Softwareproject Management

Everything about software projects - management: done right or wrong

Who is Using 100% Agile. 80%? Seriously.

WHO IS USING 100% AGILE? 80%? SERIOUSLY. No - we are not kidding. When it comes to Agile, applic
No - we are not kidding.

When it comes to Agile, application Agile is on the rise. Agile is the fancy stuff.  This is not only us saying it: year by year there are more and more companies using Agile. Just read this report: The state of Agile (9th survey).

(No, we are not their marketing people - Versionone is one of those vendors who provide you with an Agile software development software, but they do not have plenty of things we have, and surely they stick to pure Agile, so we are not afraid of you having a look at them).

When it comes to fancy things, people claim to use / own / like / seen (etc.) those things - even if the do not or they do but not to a full extent. 
E.g. when it comes to yoga - yoga is more and more fashionable nowadays. If you ask someone if they know what yoga is, s/he will tell you "of course, I practice yoga". When you ask them, what kind of, they will give you some answer - then: end of communication (no, it is not always the case, but it is the case just quite often). So more and more people know what yoga is, and after a while it will become just too uncomfortable not to know what yoga is, as everyone else is saying that it is just too good to be true.

We are wondering the real adoption and application of Agile and Waterfall - and the relating project management processes and methods (think of PRINCE2 and PMBOK) and we are wondering what these real adoption levels say.
By real adoption we mean that someone is using pure Agile (say, 80% of the tools, methods Agile is supposed to work).

And we are not alone, wondering - there is another study result here: what results in better code? Agile, Waterfall or...?

Side-note: When (and Why) is it Difficult to Go 'Pure Agile'?

Still there are situations when it is very difficult to imagine that the project is done in a 'pure Agile' way.  Why? There can be several reasons:
  • fixed budget - if there is a completely fixed budget, then harder to predict requirements can represent a risk factor some participants may be unwilling to take.  This will result in plenty of documentation and the need to clarify the requirements (a.k.a. stories) early on and discussions over what is in / out of scope.
  • client-vendor settings: if there is an external vendor in a project who is responsible for some major part (or the entire project) - again, learning what is needed later may be just simply not an option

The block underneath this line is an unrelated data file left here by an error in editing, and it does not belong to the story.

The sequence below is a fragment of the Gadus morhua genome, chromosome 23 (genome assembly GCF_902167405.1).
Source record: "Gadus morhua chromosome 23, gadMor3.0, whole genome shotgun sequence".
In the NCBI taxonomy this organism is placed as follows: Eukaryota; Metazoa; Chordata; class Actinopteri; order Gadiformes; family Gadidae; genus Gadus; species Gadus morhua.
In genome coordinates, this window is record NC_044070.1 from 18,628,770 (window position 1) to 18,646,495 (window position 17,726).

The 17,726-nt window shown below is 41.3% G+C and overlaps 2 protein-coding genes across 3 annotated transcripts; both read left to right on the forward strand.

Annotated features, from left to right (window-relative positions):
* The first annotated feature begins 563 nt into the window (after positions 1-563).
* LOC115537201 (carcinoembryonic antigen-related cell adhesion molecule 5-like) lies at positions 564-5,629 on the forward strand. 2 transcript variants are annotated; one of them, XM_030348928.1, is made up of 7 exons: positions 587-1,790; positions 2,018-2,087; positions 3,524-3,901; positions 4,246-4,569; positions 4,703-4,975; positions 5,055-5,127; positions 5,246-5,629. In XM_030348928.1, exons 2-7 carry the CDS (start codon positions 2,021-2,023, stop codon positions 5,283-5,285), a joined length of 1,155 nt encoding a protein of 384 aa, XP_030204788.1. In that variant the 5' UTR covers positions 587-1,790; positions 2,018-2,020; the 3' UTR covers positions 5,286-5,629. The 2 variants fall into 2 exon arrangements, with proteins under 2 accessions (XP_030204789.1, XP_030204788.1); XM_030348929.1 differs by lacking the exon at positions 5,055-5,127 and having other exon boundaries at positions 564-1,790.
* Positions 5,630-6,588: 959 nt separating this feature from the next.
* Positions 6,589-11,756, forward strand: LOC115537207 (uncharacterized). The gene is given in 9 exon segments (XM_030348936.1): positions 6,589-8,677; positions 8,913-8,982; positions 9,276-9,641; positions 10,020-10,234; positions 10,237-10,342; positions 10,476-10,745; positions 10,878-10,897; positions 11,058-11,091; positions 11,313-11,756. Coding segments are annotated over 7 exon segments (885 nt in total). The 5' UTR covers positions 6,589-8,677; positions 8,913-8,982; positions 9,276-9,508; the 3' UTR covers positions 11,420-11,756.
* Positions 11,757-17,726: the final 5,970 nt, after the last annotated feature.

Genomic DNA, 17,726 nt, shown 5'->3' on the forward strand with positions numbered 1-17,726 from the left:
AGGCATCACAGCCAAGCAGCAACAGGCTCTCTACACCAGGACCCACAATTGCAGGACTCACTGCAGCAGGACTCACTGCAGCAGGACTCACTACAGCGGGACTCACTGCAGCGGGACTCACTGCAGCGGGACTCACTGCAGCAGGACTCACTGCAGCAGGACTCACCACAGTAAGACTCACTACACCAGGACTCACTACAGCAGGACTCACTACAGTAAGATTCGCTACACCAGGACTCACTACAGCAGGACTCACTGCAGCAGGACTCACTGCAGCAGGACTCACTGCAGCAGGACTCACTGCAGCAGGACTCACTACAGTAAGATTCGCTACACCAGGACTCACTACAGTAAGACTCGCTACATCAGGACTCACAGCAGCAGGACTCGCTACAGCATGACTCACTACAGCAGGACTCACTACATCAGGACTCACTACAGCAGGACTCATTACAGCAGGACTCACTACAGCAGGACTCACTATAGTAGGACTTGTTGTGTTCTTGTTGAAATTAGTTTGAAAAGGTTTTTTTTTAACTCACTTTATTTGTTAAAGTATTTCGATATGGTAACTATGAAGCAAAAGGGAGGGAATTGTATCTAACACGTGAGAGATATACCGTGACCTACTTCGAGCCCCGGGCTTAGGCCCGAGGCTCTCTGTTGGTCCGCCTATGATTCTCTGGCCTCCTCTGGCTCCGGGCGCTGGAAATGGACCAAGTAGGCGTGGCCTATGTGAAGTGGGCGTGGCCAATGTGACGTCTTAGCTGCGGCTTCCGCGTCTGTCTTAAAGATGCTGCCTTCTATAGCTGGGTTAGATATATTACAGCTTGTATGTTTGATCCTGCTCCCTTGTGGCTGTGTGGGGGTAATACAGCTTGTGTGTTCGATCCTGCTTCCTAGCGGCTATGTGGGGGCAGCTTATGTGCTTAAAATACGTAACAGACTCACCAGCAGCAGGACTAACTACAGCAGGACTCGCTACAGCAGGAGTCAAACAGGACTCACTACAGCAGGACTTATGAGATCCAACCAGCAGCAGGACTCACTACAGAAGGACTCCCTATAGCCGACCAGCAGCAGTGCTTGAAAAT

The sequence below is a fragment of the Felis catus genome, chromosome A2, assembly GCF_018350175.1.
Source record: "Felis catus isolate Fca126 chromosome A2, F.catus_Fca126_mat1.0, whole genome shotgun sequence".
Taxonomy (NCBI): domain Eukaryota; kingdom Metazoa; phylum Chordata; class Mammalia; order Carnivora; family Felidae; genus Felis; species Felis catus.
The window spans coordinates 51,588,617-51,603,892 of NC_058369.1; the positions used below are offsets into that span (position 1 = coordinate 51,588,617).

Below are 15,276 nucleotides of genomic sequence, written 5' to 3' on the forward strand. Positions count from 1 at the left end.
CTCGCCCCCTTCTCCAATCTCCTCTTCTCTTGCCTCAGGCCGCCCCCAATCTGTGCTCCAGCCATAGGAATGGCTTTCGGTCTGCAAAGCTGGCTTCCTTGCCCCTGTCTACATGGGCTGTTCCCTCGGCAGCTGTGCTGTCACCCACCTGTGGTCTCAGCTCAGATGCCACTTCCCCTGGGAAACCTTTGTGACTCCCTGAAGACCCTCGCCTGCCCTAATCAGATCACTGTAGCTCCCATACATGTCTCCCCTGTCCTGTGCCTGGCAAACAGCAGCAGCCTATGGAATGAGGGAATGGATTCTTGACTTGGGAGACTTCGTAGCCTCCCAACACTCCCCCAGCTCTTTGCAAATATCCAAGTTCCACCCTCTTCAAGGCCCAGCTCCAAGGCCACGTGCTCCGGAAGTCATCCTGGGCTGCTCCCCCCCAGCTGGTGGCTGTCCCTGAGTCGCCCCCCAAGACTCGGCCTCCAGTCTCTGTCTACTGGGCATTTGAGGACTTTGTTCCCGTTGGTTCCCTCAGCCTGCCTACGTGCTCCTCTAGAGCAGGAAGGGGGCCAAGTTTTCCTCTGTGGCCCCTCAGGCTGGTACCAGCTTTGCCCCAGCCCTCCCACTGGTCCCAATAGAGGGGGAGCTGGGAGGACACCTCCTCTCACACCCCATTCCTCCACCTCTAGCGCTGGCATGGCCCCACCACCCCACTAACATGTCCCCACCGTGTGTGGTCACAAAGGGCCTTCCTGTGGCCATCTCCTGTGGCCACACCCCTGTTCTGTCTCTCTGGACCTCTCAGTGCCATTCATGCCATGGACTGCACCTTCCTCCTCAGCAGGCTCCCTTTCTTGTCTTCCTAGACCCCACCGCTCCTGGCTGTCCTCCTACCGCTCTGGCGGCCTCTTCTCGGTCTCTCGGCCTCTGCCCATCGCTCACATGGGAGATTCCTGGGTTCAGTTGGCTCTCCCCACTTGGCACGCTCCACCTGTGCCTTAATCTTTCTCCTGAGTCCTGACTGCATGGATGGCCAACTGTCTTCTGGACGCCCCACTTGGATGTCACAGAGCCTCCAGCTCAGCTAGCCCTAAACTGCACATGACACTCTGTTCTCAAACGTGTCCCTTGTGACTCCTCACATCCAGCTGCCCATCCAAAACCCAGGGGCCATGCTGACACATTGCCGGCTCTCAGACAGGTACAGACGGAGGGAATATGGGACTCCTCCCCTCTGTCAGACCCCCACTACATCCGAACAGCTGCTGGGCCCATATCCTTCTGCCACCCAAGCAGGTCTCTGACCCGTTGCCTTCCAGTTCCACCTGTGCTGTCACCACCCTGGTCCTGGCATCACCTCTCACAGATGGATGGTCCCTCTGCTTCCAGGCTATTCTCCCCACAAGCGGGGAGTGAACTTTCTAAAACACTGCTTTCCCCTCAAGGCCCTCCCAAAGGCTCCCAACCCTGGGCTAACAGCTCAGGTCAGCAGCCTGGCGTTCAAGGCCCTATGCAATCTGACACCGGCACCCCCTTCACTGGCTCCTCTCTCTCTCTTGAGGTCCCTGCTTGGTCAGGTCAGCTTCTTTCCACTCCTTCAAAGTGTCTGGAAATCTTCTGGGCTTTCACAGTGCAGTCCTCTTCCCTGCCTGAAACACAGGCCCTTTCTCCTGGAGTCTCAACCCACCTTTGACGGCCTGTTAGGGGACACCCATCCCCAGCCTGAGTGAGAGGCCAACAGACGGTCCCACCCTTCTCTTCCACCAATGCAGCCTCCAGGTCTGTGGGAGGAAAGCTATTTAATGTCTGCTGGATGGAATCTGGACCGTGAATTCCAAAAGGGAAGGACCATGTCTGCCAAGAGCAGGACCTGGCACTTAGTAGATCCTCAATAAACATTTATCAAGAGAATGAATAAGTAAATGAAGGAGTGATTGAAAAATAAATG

• what project managers and your technical people are used to: if they know better waterfall or they believe in it more, it may be very hard to get them going the 'Agile way'

What to Do If 'Pure Agile' is Not an Option? 

What to do in these cases? You have three options:

  1. Stick to waterfall. Do everything the old way.
  2. Or go ahead with pure Agile and take the risks - as there are, for sure.
  3. Or combine both: create the list of requirements (=stories) and define those requirements in a 'waterfall manner'. Then execute the project applying almost all the Agile principles.

We believe that, apart from the very clear scenarios, it may be very difficult or impossible to go 'Pure Agile'.

... and the Survey Results: Combine Agile with Waterfall

A recent study by InfoQ: 2014 CAST Research on Application Software Health (CRASH) concludes that:

"Consistently across all the structural quality characteristics—Robustness, Performance Efficiency, Security, Changeability, etc.—the mix of Agile and Waterfall methods had significantly higher scores. In fact, for Robustness and Changeability ¾ of the scores for the hybrid methods were higher than the median for Agile or Waterfall methods used alone. In addition, there was less variance in the structural quality scores on the hybrid methods. Remember, these are primarily large business critical applications, so late corrections to the architecture are very expensive and often constrained. Believing that a satisfactory architecture for such systems will emerge across numerous Agile sprints can be risky. However, not evaluating architectural decisions until system testing in Waterfall projects is also risky. Good structural quality was most often observed when the early architectural analysis characteristic of Waterfall methods was combined with continual testing of the emerging software in Agile sprints. We did not see significant differences between Agile and Waterfall methods in structural quality, it was really their combination into hybrid methods that made a difference."

Are you surprised?
After thinking over the above factors, the results should come as no surprise to you.

Why? Just re-read the highlighted text.